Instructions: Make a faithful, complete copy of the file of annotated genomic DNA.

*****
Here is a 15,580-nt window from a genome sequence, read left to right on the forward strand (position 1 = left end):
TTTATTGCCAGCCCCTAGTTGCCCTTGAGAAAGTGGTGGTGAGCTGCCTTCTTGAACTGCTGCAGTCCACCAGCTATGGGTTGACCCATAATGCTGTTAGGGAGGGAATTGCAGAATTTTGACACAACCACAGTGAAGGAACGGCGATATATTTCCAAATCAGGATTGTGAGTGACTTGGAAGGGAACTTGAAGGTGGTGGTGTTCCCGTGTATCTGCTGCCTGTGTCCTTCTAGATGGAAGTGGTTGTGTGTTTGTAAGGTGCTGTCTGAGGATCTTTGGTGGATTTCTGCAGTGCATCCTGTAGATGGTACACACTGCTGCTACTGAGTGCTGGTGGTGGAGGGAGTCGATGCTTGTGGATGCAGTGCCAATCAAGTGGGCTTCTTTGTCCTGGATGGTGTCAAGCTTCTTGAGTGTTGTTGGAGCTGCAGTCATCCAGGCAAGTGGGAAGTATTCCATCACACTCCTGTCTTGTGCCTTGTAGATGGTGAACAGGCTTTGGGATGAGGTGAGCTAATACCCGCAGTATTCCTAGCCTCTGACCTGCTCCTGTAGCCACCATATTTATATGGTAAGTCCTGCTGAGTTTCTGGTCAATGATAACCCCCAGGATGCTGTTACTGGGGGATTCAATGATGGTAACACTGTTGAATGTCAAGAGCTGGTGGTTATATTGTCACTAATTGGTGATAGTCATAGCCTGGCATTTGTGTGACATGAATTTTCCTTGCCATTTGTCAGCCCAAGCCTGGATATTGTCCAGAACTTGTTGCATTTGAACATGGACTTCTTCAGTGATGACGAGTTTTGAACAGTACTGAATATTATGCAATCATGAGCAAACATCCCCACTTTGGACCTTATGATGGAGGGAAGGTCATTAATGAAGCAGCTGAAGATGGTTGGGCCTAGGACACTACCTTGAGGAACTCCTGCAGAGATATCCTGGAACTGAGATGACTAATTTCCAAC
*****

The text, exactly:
Here is a 15,580-nt window from a genome sequence, read left to right on the forward strand (position 1 = left end):
TTTATTGCCAGCCCCTAGTTGCCCTTGAGAAAGTGGTGGTGAGCTGCCTTCTTGAACTGCTGCAGTCCACCAGCTATGGGTTGACCCATAATGCTGTTAGGGAGGGAATTGCAGAATTTTGACACAACCACAGTGAAGGAACGGCGATATATTTCCAAATCAGGATTGTGAGTGACTTGGAAGGGAACTTGAAGGTGGTGGTGTTCCCGTGTATCTGCTGCCTGTGTCCTTCTAGATGGAAGTGGTTGTGTGTTTGTAAGGTGCTGTCTGAGGATCTTTGGTGGATTTCTGCAGTGCATCCTGTAGATGGTACACACTGCTGCTACTGAGTGCTGGTGGTGGAGGGAGTCGATGCTTGTGGATGCAGTGCCAATCAAGTGGGCTTCTTTGTCCTGGATGGTGTCAAGCTTCTTGAGTGTTGTTGGAGCTGCAGTCATCCAGGCAAGTGGGAAGTATTCCATCACACTCCTGTCTTGTGCCTTGTAGATGGTGAACAGGCTTTGGGATGAGGTGAGCTAATACCCGCAGTATTCCTAGCCTCTGACCTGCTCCTGTAGCCACCATATTTATATGGTAAGTCCTGCTGAGTTTCTGGTCAATGATAACCCCCAGGATGCTGTTACTGGGGGATTCAATGATGGTAACACTGTTGAATGTCAAGAGCTGGTGGTTATATTGTCACTAATTGGTGATAGTCATAGCCTGGCATTTGTGTGACATGAATTTTCCTTGCCATTTGTCAGCCCAAGCCTGGATATTGTCCAGAACTTGTTGCATTTGAACATGGACTTCTTCAGTGATGACGAGTTTTGAACAGTACTGAATATTATGCAATCATGAGCAAACATCCCCACTTTGGACCTTATGATGGAGGGAAGGTCATTAATGAAGCAGCTGAAGATGGTTGGGCCTAGGACACTACCTTGAGGAACTCCTGCAGAGATATCCTGGAACTGAGATGACTAATTTCCAAC